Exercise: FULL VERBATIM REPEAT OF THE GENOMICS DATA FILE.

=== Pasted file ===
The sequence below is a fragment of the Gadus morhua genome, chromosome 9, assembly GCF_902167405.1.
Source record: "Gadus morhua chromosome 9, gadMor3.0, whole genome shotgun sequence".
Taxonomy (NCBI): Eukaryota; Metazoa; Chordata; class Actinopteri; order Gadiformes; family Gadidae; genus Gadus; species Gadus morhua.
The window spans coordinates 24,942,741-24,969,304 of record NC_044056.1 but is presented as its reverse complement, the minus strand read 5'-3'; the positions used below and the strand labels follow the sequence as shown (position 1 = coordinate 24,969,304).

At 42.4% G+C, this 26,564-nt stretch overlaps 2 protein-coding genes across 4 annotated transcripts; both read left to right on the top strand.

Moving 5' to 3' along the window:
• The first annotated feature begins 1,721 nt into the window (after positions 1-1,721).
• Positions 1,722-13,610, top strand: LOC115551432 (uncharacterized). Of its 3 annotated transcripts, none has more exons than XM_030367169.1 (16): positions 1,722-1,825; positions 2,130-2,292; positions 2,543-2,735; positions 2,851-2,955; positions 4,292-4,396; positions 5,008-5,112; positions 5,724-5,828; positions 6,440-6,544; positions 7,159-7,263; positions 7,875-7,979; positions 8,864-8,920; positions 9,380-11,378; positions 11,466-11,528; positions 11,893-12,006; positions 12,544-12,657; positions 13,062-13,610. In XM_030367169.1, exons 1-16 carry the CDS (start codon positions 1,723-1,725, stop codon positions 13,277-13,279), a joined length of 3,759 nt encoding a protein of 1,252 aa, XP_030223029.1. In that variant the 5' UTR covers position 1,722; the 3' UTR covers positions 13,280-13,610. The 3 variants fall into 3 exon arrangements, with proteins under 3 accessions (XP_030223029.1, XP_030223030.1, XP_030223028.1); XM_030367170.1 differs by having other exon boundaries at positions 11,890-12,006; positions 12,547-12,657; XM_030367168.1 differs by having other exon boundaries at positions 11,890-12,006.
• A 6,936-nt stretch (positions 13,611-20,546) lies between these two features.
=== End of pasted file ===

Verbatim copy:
The sequence below is a fragment of the Gadus morhua genome, chromosome 9, assembly GCF_902167405.1.
Source record: "Gadus morhua chromosome 9, gadMor3.0, whole genome shotgun sequence".
Taxonomy (NCBI): Eukaryota; Metazoa; Chordata; class Actinopteri; order Gadiformes; family Gadidae; genus Gadus; species Gadus morhua.
The window spans coordinates 24,942,741-24,969,304 of record NC_044056.1 but is presented as its reverse complement, the minus strand read 5'-3'; the positions used below and the strand labels follow the sequence as shown (position 1 = coordinate 24,969,304).

At 42.4% G+C, this 26,564-nt stretch overlaps 2 protein-coding genes across 4 annotated transcripts; both read left to right on the top strand.

Moving 5' to 3' along the window:
• The first annotated feature begins 1,721 nt into the window (after positions 1-1,721).
• Positions 1,722-13,610, top strand: LOC115551432 (uncharacterized). Of its 3 annotated transcripts, none has more exons than XM_030367169.1 (16): positions 1,722-1,825; positions 2,130-2,292; positions 2,543-2,735; positions 2,851-2,955; positions 4,292-4,396; positions 5,008-5,112; positions 5,724-5,828; positions 6,440-6,544; positions 7,159-7,263; positions 7,875-7,979; positions 8,864-8,920; positions 9,380-11,378; positions 11,466-11,528; positions 11,893-12,006; positions 12,544-12,657; positions 13,062-13,610. In XM_030367169.1, exons 1-16 carry the CDS (start codon positions 1,723-1,725, stop codon positions 13,277-13,279), a joined length of 3,759 nt encoding a protein of 1,252 aa, XP_030223029.1. In that variant the 5' UTR covers position 1,722; the 3' UTR covers positions 13,280-13,610. The 3 variants fall into 3 exon arrangements, with proteins under 3 accessions (XP_030223029.1, XP_030223030.1, XP_030223028.1); XM_030367170.1 differs by having other exon boundaries at positions 11,890-12,006; positions 12,547-12,657; XM_030367168.1 differs by having other exon boundaries at positions 11,890-12,006.
• A 6,936-nt stretch (positions 13,611-20,546) lies between these two features.